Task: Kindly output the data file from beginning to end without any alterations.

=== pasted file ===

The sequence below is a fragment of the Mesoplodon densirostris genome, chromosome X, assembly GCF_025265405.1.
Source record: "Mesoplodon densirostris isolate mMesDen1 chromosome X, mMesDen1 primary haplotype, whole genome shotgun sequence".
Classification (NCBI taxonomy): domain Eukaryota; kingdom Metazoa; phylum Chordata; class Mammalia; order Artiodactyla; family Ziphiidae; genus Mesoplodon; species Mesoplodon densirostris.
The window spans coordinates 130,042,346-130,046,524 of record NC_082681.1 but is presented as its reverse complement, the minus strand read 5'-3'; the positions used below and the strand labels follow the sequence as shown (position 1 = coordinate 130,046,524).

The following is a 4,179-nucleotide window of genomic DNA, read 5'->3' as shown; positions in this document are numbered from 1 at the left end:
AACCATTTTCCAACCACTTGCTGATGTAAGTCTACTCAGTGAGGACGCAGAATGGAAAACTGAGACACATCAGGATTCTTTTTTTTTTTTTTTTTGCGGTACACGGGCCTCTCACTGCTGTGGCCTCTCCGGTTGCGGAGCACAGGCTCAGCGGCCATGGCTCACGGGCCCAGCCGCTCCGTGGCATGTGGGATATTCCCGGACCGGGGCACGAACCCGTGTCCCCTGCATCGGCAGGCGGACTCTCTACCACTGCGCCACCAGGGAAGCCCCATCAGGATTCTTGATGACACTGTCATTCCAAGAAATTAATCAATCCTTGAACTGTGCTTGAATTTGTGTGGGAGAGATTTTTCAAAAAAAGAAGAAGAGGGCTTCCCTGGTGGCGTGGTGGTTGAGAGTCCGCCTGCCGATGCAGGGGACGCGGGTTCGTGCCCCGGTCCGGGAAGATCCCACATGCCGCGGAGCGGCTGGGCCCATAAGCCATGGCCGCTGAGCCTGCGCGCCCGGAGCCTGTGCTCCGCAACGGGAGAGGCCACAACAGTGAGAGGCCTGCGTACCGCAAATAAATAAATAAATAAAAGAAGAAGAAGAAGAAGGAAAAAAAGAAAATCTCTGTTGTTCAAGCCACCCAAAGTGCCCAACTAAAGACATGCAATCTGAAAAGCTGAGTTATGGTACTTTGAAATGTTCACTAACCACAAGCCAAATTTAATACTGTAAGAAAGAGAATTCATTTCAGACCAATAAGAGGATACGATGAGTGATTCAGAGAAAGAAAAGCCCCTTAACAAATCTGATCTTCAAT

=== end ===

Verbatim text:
The sequence below is a fragment of the Mesoplodon densirostris genome, chromosome X, assembly GCF_025265405.1.
Source record: "Mesoplodon densirostris isolate mMesDen1 chromosome X, mMesDen1 primary haplotype, whole genome shotgun sequence".
Classification (NCBI taxonomy): domain Eukaryota; kingdom Metazoa; phylum Chordata; class Mammalia; order Artiodactyla; family Ziphiidae; genus Mesoplodon; species Mesoplodon densirostris.
The window spans coordinates 130,042,346-130,046,524 of record NC_082681.1 but is presented as its reverse complement, the minus strand read 5'-3'; the positions used below and the strand labels follow the sequence as shown (position 1 = coordinate 130,046,524).

The following is a 4,179-nucleotide window of genomic DNA, read 5'->3' as shown; positions in this document are numbered from 1 at the left end:
AACCATTTTCCAACCACTTGCTGATGTAAGTCTACTCAGTGAGGACGCAGAATGGAAAACTGAGACACATCAGGATTCTTTTTTTTTTTTTTTTTGCGGTACACGGGCCTCTCACTGCTGTGGCCTCTCCGGTTGCGGAGCACAGGCTCAGCGGCCATGGCTCACGGGCCCAGCCGCTCCGTGGCATGTGGGATATTCCCGGACCGGGGCACGAACCCGTGTCCCCTGCATCGGCAGGCGGACTCTCTACCACTGCGCCACCAGGGAAGCCCCATCAGGATTCTTGATGACACTGTCATTCCAAGAAATTAATCAATCCTTGAACTGTGCTTGAATTTGTGTGGGAGAGATTTTTCAAAAAAAGAAGAAGAGGGCTTCCCTGGTGGCGTGGTGGTTGAGAGTCCGCCTGCCGATGCAGGGGACGCGGGTTCGTGCCCCGGTCCGGGAAGATCCCACATGCCGCGGAGCGGCTGGGCCCATAAGCCATGGCCGCTGAGCCTGCGCGCCCGGAGCCTGTGCTCCGCAACGGGAGAGGCCACAACAGTGAGAGGCCTGCGTACCGCAAATAAATAAATAAATAAAAGAAGAAGAAGAAGAAGGAAAAAAAGAAAATCTCTGTTGTTCAAGCCACCCAAAGTGCCCAACTAAAGACATGCAATCTGAAAAGCTGAGTTATGGTACTTTGAAATGTTCACTAACCACAAGCCAAATTTAATACTGTAAGAAAGAGAATTCATTTCAGACCAATAAGAGGATACGATGAGTGATTCAGAGAAAGAAAAGCCCCTTAACAAATCTGATCTTCAAT